Best of 2012: Place to Get Tattooed
Best of 2012: Piercing Parlor
Even though Pens & Needles owner Kristina Wright says she's "running out of space" on her body for more tattoos, she still has some personal limits when it comes to body art. One of her master artists had a young lady, "four-eleven, probably 80 pounds, [who] sat for nine, nine and a half hours straight, except for an occasional break for eating.
"She impressed me," Wright says. "I mean, I'm not sitting there for nine hours!"
Wright, who's retired military, has limits for her employees, too.
"It's a requirement — they have to know how to draw," she says. "They have to know how to be a custom artist, which means when the customer comes up to you, whip up some designs. Just start sketching some things. I think that builds way more trust than, 'Hey, I'm gonna get Number 31 from the wall.'"
And people seem to be receptive. Her tattoo artists produce more than 200 tats a month; her piercers, about 75 holes a month. And Wright, who opened the original Pens & Needles on Weber Street in 2008, just opened a second store on Drennan Road six months ago. Each shop is designed to offer a bit of privacy; employees have their own defined spaces, allowing customers to be able to sit longer, watch their own TVs, and relax more, "in their own little zone."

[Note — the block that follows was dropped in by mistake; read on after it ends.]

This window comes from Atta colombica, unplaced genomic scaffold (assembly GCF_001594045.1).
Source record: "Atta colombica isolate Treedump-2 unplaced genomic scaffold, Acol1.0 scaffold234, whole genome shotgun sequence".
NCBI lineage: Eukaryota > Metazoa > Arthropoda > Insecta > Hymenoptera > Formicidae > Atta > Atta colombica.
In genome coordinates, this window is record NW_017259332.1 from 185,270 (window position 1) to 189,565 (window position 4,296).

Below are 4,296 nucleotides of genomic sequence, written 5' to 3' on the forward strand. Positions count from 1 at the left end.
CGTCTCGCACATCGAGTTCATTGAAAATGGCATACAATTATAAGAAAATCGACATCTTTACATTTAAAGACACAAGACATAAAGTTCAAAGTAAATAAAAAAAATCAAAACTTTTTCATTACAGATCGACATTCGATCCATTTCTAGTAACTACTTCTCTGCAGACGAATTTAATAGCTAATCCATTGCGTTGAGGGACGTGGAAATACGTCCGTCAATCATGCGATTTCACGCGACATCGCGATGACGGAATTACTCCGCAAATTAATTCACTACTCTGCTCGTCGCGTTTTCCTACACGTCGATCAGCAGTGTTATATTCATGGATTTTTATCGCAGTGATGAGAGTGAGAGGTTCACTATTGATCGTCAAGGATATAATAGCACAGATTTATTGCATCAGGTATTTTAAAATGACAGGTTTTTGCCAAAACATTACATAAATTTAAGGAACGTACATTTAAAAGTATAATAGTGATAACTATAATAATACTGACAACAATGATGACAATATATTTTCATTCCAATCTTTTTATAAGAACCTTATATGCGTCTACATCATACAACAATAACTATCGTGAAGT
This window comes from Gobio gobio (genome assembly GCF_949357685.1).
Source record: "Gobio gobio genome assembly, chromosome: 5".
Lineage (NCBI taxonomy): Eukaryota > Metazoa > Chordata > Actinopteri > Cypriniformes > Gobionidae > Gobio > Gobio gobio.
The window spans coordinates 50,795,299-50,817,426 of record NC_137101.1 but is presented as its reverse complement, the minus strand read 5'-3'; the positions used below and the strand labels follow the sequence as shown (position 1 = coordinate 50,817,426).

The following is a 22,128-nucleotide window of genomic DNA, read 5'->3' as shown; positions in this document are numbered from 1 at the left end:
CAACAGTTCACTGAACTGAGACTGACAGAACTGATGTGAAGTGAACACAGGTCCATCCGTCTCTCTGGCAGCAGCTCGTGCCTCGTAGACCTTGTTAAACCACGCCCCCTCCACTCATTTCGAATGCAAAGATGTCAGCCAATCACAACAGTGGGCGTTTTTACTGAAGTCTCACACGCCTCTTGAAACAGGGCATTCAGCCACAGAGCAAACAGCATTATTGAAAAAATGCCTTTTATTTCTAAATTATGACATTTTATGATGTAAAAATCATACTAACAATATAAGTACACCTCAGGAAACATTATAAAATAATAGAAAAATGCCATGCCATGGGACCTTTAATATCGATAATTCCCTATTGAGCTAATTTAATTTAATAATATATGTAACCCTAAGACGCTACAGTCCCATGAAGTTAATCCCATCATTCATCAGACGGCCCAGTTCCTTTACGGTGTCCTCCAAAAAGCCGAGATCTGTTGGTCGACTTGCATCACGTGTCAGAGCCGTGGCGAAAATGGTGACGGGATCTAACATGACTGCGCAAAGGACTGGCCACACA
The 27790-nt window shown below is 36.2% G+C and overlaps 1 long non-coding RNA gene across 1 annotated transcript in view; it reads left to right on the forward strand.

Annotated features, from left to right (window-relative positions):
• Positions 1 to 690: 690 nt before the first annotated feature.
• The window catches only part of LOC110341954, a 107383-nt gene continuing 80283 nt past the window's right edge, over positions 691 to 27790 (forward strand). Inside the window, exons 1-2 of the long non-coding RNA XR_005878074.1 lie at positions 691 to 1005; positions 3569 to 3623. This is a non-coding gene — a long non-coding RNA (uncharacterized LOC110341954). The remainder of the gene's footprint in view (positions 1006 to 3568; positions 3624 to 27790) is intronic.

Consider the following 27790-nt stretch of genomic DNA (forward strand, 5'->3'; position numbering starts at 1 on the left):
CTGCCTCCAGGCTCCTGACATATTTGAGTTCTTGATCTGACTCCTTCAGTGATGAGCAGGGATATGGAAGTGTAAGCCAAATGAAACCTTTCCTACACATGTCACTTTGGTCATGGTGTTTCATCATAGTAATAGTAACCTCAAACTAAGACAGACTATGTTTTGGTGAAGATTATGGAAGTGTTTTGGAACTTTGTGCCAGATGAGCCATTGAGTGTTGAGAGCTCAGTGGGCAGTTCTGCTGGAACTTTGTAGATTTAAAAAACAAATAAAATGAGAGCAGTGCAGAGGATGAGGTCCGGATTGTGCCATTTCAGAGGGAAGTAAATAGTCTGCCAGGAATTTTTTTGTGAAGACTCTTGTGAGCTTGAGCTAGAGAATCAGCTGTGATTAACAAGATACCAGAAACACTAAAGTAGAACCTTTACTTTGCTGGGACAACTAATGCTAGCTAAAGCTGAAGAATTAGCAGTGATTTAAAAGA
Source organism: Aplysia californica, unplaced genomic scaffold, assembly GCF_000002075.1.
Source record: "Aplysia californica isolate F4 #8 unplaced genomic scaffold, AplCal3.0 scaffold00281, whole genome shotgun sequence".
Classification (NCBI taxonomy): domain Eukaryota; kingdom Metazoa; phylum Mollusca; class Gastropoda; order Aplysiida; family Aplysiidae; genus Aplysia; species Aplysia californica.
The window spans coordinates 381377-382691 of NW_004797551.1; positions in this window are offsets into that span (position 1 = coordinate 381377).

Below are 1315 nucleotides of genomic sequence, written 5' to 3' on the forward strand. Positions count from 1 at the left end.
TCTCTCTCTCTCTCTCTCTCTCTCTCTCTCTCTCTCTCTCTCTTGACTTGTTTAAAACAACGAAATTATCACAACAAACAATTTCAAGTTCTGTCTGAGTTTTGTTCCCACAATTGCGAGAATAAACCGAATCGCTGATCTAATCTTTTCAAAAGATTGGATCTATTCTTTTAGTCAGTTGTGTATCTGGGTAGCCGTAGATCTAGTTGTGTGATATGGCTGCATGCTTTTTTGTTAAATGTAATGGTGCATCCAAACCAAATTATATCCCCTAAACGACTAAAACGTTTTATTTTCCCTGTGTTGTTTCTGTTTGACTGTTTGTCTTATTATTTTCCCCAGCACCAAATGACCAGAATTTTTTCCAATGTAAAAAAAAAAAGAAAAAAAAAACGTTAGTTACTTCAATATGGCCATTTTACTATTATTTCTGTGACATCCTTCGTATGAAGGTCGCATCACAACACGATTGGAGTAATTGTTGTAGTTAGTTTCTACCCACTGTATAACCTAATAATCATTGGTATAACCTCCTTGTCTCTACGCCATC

Perfect, perhaps, for the introverted among us, or those who want something more unusual. Wright hesitates when asked about the most outrageous tats her artists have done. "I don't know if I can say this over the phone," she says, laughing. "We've had a couple 'good spots.'"
How do the artists feel about those "spots"? "Some of the old-school guys," she says, "they don't care as long as you're paying for it."
But it does depend on the artist.
"We have one female artist," Wright explains. "She's really kinda flexible also, it just depends on exactly where you're gonna put it.
"She doesn't do too many of the wangs." — Kirsten Akens